FROM A PROPERTY owner’s perspective, the only thing that really matters about real estate taxes is the amount of their real estate tax bill each year. It is difficult for owners to fathom how their tax bills continue to increase year after year when property values have been dropping since 2007. In order to understand the real estate tax issue more clearly, we must look at how real estate taxes are calculated.
In what is a gross oversimplification, real estate taxes are determined by multiplying a property’s assessed value by the appropriate real estate tax rate. The assessed value is the property value ascribed to the property for tax purposes. The New York City Department of Finance determines a property’s assessed value by multiplying its estimated full market value by the assessment ratio for the property’s tax class.
In New York City, a property can have three different assessed values: an actual assessed value, a transitional assessed value and a billable assessed value. There are four different tax classes of properties in New York. Class 1 generally is for one- to three-family homes; Class 2 is for larger residential properties, including rental buildings, co-ops and condos; Class 3 is for public utilities; and Class 4 covers commercial properties. For the purposes of this discussion, we will not address Class 3 properties.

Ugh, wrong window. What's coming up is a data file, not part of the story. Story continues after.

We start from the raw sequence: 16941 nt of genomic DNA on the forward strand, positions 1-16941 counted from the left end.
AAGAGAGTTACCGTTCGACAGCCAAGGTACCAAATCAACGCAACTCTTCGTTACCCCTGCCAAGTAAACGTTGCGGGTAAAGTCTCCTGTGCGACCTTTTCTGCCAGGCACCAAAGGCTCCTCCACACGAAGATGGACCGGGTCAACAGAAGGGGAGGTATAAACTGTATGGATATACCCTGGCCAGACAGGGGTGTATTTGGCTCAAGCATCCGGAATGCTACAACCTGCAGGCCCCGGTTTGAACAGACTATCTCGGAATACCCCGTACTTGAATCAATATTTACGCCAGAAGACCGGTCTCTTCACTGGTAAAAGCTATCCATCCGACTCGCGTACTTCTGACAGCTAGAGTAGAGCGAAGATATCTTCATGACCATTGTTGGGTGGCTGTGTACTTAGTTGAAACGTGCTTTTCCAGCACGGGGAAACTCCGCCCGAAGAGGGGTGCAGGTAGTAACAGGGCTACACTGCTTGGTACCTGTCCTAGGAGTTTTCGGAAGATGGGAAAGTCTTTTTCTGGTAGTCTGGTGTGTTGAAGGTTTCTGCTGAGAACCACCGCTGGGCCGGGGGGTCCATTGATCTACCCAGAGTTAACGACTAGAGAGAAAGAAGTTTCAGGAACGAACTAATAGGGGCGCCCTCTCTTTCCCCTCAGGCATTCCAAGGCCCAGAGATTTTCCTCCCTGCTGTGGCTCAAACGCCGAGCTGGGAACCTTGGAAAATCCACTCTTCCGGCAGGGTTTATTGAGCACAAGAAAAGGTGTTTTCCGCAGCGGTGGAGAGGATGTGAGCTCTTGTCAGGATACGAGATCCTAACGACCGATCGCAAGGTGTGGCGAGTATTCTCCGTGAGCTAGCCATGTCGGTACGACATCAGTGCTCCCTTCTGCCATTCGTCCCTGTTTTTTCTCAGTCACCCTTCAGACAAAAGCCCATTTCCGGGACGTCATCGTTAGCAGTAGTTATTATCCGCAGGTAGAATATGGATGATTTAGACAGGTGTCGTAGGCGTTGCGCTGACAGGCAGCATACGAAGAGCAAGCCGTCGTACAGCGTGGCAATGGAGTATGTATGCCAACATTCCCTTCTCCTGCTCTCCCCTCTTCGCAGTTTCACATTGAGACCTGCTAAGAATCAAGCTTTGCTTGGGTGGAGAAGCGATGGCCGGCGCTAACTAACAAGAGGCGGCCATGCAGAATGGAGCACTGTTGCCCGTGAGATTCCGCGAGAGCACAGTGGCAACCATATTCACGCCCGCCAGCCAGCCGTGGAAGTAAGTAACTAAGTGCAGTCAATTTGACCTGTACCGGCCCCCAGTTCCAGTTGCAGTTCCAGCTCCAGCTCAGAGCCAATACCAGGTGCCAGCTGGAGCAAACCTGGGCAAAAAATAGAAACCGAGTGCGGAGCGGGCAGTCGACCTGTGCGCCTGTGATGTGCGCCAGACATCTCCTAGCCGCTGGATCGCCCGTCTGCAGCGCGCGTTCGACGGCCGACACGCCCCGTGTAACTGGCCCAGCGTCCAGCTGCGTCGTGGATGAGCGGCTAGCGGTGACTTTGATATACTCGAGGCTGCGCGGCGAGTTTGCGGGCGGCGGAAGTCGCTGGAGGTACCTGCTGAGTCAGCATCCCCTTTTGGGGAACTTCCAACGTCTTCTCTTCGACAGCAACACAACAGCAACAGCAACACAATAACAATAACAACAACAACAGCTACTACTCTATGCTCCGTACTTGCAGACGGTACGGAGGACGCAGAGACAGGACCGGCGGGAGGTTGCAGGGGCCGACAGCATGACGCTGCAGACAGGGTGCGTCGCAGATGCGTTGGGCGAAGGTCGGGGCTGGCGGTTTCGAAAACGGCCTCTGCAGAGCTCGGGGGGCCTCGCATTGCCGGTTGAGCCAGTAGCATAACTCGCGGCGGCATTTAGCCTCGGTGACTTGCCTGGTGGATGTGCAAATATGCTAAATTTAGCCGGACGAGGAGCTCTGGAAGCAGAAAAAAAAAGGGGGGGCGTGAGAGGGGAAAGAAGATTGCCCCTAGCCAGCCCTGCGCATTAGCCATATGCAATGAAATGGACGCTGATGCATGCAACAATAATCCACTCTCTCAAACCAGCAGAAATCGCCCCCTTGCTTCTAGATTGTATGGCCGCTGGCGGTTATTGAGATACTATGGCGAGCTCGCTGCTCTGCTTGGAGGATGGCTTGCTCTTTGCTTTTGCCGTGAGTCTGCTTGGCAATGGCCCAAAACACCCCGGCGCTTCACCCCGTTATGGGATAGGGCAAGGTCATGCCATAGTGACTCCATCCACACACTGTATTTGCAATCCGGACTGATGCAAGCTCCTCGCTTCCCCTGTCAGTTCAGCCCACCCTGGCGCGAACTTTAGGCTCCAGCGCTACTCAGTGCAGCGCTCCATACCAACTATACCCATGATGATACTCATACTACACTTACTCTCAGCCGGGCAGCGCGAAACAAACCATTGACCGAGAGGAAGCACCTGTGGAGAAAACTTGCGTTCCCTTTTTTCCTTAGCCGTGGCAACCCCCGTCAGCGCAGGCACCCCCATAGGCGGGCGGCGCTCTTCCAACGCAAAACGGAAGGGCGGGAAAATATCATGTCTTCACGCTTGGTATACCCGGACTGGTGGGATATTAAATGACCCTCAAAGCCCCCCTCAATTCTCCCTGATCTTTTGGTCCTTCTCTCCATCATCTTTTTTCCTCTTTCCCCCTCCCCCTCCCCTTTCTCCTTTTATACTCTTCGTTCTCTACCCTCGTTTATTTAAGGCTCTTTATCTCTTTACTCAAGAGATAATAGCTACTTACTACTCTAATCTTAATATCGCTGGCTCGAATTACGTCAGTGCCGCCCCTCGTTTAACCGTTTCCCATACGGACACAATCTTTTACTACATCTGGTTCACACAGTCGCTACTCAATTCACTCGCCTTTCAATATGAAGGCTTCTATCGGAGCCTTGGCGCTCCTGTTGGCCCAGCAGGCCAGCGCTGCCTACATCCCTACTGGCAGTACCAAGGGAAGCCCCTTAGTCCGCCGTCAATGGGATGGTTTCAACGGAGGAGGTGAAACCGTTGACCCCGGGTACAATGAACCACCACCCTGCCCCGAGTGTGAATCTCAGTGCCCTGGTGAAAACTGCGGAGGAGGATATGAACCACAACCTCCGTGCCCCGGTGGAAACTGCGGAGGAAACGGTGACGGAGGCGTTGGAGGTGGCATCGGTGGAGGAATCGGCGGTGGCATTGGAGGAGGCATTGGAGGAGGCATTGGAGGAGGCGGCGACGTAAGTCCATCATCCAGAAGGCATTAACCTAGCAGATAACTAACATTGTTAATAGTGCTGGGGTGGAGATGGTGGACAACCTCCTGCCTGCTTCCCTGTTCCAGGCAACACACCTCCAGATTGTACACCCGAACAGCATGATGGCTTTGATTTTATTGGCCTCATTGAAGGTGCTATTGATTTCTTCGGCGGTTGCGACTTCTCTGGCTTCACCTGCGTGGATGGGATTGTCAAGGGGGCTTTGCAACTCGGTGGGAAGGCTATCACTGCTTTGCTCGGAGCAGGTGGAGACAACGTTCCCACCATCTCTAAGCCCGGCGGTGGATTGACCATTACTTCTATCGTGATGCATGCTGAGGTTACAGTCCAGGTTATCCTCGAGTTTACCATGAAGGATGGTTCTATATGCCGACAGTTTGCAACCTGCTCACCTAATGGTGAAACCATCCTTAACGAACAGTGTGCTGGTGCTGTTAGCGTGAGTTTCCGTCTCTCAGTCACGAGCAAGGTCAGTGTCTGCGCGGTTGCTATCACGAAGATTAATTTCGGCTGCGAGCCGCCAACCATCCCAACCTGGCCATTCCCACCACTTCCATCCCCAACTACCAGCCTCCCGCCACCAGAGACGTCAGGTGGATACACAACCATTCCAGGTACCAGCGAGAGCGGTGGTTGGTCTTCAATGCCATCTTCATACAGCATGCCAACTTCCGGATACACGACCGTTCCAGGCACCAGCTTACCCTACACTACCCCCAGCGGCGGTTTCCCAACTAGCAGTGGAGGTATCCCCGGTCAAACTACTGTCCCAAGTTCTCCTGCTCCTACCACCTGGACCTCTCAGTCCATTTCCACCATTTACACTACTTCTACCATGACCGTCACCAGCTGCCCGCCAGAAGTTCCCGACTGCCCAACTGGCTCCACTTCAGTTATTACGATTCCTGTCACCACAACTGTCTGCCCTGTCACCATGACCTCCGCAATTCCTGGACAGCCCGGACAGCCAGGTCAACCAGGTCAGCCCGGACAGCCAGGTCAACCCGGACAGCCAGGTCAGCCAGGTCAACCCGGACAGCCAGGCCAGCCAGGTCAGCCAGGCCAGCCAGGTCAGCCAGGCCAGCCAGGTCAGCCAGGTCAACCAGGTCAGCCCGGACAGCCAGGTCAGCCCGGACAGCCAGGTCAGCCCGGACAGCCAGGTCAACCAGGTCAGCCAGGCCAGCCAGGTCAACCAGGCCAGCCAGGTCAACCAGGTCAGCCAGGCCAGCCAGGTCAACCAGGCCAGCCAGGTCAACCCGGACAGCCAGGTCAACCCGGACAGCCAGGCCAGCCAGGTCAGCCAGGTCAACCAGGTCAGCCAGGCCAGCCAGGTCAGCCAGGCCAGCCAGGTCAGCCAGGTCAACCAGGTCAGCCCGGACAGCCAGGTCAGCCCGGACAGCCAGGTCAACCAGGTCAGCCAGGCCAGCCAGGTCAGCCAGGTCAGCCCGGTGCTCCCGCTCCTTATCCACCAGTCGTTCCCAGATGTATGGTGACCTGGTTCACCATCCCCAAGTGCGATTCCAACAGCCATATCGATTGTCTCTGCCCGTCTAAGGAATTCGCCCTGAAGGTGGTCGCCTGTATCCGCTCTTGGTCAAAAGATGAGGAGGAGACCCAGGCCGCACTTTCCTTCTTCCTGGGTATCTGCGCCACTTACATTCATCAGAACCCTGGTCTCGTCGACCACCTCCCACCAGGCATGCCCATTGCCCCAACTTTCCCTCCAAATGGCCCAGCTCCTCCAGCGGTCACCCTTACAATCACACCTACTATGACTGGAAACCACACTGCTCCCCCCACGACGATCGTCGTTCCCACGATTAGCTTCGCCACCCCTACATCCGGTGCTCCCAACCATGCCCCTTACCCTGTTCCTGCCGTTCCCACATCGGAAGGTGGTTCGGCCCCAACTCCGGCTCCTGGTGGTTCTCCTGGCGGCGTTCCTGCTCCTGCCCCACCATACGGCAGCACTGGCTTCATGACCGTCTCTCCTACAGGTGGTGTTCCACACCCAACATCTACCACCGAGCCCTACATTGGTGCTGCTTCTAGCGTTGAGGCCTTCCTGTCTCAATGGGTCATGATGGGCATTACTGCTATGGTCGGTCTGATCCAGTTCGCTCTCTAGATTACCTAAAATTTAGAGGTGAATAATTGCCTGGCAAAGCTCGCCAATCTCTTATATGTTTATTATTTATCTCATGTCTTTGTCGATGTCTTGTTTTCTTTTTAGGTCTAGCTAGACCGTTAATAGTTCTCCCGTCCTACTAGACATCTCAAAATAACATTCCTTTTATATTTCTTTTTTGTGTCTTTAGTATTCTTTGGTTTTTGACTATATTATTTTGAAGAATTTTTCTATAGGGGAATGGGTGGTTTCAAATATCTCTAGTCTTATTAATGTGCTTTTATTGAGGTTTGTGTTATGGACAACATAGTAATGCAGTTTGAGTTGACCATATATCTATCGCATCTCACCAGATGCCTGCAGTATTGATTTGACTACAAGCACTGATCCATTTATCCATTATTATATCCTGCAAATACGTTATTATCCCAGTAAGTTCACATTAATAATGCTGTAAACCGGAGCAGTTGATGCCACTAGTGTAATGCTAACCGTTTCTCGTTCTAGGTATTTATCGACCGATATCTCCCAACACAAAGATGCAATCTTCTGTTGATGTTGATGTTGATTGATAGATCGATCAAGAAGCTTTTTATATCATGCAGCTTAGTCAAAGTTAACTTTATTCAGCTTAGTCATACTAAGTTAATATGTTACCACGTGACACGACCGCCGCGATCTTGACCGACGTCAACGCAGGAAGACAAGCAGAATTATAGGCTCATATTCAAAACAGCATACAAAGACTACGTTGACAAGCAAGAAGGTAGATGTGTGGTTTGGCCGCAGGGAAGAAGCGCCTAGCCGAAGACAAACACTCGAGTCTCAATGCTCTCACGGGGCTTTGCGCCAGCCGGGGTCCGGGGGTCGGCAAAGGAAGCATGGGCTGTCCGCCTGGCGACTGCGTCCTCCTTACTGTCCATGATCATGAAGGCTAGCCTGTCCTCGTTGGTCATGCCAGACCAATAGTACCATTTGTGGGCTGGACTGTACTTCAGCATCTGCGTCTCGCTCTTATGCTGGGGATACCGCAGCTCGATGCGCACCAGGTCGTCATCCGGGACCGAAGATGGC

The assessment ratio for Class 1 properties is 6 percent of market value; Class 2 and Class 4 properties carry ratios of 45 percent of market value. Market value is determined by the Finance Department using different methods, which are usually manipulated toward whatever approach is beneficial to the city (more to come on this later). These methods include using comparable sales data for Class 1 properties and either a gross-rent-multiple approach or a capitalization-rate approach for Class 2 and Class 4 properties.
After assessed values are determined, they are multiplied by the appropriate tax rate (expressed in percentage terms) for each class of property. In the 2010-2011 tax year, the tax rate for Class 1 properties is 17.364 percent; for Class 2 it is 13.535 percent; and for Class 4 it is 10.312 percent.
The recent tentative assessment rolls for fiscal year 2012 have left property owners scratching their heads. For example, according to the city, Class 1 properties saw value rise by 0.86 percent based upon comparable sales, and assessed values rose by 2.65 percent. Market values for Class 2 properties rose by 13 percent and resulted in assessed values increasing by 8 percent. In Class 4, market values rose by 9.95 percent, pushing assessed values up by 7.25 percent.